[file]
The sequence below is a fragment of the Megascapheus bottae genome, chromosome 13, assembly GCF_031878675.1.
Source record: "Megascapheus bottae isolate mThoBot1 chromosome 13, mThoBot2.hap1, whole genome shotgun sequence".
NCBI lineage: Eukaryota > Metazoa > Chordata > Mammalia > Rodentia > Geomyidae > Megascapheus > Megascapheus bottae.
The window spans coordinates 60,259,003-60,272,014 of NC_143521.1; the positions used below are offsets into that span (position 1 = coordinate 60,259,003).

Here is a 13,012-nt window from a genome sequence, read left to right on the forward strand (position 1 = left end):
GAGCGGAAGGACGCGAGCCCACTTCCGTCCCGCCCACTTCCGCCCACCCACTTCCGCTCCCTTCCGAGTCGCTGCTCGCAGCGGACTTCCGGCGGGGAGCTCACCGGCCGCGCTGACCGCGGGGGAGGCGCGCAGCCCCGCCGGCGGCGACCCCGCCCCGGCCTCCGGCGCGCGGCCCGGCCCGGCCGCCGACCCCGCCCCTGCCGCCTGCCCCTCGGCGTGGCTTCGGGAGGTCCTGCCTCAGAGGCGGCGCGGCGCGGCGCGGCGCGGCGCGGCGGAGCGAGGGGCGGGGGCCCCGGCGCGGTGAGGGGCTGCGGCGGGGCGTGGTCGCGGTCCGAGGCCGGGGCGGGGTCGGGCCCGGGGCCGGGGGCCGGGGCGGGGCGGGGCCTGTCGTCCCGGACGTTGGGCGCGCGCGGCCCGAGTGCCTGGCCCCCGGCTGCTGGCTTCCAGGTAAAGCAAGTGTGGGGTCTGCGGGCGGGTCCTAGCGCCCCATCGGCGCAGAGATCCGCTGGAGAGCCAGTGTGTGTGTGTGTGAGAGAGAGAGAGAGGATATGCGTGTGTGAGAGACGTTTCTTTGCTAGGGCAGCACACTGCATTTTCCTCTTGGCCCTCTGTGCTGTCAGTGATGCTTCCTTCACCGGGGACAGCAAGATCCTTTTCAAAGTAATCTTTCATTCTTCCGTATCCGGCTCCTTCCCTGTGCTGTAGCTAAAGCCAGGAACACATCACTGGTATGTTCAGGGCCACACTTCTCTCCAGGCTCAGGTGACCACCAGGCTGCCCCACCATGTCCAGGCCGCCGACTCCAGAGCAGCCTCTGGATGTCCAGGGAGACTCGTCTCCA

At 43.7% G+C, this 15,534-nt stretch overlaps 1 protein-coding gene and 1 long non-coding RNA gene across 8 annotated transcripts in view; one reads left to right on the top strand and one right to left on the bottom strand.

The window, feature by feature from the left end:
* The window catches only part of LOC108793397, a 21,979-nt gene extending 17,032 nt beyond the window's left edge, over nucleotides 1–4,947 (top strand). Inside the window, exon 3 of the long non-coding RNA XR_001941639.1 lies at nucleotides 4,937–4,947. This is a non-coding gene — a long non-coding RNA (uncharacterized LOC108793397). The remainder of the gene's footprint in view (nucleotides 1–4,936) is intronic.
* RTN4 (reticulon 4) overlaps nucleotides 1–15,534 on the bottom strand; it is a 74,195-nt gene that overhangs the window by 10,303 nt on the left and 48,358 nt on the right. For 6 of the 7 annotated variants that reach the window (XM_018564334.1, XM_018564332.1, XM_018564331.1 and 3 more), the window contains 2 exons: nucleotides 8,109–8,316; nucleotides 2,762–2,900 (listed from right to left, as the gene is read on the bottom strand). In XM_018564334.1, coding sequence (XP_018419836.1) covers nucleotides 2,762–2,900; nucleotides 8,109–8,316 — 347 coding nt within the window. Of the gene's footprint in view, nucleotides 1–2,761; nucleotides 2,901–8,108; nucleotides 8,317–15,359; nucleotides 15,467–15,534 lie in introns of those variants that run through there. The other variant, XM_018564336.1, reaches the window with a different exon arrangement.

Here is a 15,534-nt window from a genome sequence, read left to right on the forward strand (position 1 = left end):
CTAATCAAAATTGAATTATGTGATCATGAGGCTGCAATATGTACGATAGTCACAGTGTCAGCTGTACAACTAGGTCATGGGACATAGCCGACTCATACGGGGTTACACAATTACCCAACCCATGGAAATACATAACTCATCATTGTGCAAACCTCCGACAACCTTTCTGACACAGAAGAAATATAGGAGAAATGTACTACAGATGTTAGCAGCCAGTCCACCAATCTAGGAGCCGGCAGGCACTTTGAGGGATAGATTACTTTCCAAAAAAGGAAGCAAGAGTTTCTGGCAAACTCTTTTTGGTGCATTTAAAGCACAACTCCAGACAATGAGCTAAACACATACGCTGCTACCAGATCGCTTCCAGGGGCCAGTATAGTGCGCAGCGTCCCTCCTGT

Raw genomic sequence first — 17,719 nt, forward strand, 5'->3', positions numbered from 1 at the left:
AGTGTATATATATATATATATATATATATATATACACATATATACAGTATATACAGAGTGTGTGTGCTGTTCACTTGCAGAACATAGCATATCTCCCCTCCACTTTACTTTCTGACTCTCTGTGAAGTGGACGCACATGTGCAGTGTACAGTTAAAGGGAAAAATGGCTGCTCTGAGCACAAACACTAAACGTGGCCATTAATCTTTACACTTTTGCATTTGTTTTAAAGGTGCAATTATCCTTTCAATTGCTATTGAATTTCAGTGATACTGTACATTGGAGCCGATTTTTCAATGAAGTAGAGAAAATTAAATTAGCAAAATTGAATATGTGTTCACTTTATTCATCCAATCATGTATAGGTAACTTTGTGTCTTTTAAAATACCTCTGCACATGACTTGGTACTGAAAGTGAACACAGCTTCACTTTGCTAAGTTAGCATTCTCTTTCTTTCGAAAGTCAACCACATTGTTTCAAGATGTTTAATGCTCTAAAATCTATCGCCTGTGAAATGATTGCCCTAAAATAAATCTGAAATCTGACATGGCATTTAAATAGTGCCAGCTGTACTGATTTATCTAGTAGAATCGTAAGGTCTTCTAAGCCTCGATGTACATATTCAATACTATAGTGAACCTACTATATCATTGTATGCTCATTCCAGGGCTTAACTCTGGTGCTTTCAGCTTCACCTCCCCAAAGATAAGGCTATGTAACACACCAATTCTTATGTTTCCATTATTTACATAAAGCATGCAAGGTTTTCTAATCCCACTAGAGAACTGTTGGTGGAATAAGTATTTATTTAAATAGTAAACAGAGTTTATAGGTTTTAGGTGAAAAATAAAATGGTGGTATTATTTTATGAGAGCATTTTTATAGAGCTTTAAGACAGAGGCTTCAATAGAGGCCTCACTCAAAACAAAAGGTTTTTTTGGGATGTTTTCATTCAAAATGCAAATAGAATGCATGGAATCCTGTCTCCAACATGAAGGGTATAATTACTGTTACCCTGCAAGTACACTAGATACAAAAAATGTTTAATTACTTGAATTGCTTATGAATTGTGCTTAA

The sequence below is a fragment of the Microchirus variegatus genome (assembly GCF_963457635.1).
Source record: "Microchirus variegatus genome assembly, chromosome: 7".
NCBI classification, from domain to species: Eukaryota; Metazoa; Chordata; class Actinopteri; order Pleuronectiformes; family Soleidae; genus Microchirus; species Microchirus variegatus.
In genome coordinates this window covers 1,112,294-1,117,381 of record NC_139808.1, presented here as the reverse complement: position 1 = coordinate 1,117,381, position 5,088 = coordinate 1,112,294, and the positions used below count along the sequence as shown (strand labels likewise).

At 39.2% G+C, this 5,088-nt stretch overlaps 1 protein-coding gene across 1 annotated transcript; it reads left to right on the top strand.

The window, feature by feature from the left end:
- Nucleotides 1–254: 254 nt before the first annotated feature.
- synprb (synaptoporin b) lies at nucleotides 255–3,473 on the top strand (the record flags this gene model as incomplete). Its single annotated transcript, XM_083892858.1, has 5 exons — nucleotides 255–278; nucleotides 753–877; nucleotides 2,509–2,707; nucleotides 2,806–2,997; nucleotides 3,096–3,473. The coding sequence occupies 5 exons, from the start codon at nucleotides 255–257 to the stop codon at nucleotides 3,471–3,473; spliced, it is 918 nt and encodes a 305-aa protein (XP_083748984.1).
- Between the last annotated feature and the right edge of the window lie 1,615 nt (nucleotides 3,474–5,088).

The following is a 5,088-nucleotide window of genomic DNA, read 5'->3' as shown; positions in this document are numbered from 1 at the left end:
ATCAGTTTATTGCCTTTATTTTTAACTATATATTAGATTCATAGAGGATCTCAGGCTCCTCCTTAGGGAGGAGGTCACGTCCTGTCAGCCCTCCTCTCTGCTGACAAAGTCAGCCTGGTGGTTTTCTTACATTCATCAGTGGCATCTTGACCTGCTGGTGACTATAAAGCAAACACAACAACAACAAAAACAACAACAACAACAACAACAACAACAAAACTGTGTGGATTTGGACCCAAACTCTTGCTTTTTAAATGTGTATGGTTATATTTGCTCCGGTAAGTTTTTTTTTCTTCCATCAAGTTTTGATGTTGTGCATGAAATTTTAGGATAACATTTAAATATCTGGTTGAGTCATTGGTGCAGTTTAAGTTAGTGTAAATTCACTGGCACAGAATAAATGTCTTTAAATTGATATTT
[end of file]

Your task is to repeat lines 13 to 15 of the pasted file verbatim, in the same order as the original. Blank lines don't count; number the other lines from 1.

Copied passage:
Raw genomic sequence first — 17,719 nt, forward strand, 5'->3', positions numbered from 1 at the left:
AGTGTATATATATATATATATATATATATATATACACATATATACAGTATATACAGAGTGTGTGTGCTGTTCACTTGCAGAACATAGCATATCTCCCCTCCACTTTACTTTCTGACTCTCTGTGAAGTGGACGCACATGTGCAGTGTACAGTTAAAGGGAAAAATGGCTGCTCTGAGCACAAACACTAAACGTGGCCATTAATCTTTACACTTTTGCATTTGTTTTAAAGGTGCAATTATCCTTTCAATTGCTATTGAATTTCAGTGATACTGTACATTGGAGCCGATTTTTCAATGAAGTAGAGAAAATTAAATTAGCAAAATTGAATATGTGTTCACTTTATTCATCCAATCATGTATAGGTAACTTTGTGTCTTTTAAAATACCTCTGCACATGACTTGGTACTGAAAGTGAACACAGCTTCACTTTGCTAAGTTAGCATTCTCTTTCTTTCGAAAGTCAACCACATTGTTTCAAGATGTTTAATGCTCTAAAATCTATCGCCTGTGAAATGATTGCCCTAAAATAAATCTGAAATCTGACATGGCATTTAAATAGTGCCAGCTGTACTGATTTATCTAGTAGAATCGTAAGGTCTTCTAAGCCTCGATGTACATATTCAATACTATAGTGAACCTACTATATCATTGTATGCTCATTCCAGGGCTTAACTCTGGTGCTTTCAGCTTCACCTCCCCAAAGATAAGGCTATGTAACACACCAATTCTTATGTTTCCATTATTTACATAAAGCATGCAAGGTTTTCTAATCCCACTAGAGAACTGTTGGTGGAATAAGTATTTATTTAAATAGTAAACAGAGTTTATAGGTTTTAGGTGAAAAATAAAATGGTGGTATTATTTTATGAGAGCATTTTTATAGAGCTTTAAGACAGAGGCTTCAATAGAGGCCTCACTCAAAACAAAAGGTTTTTTTGGGATGTTTTCATTCAAAATGCAAATAGAATGCATGGAATCCTGTCTCCAACATGAAGGGTATAATTACTGTTACCCTGCAAGTACACTAGATACAAAAAATGTTTAATTACTTGAATTGCTTATGAATTGTGCTTAA

The sequence below is a fragment of the Microchirus variegatus genome (assembly GCF_963457635.1).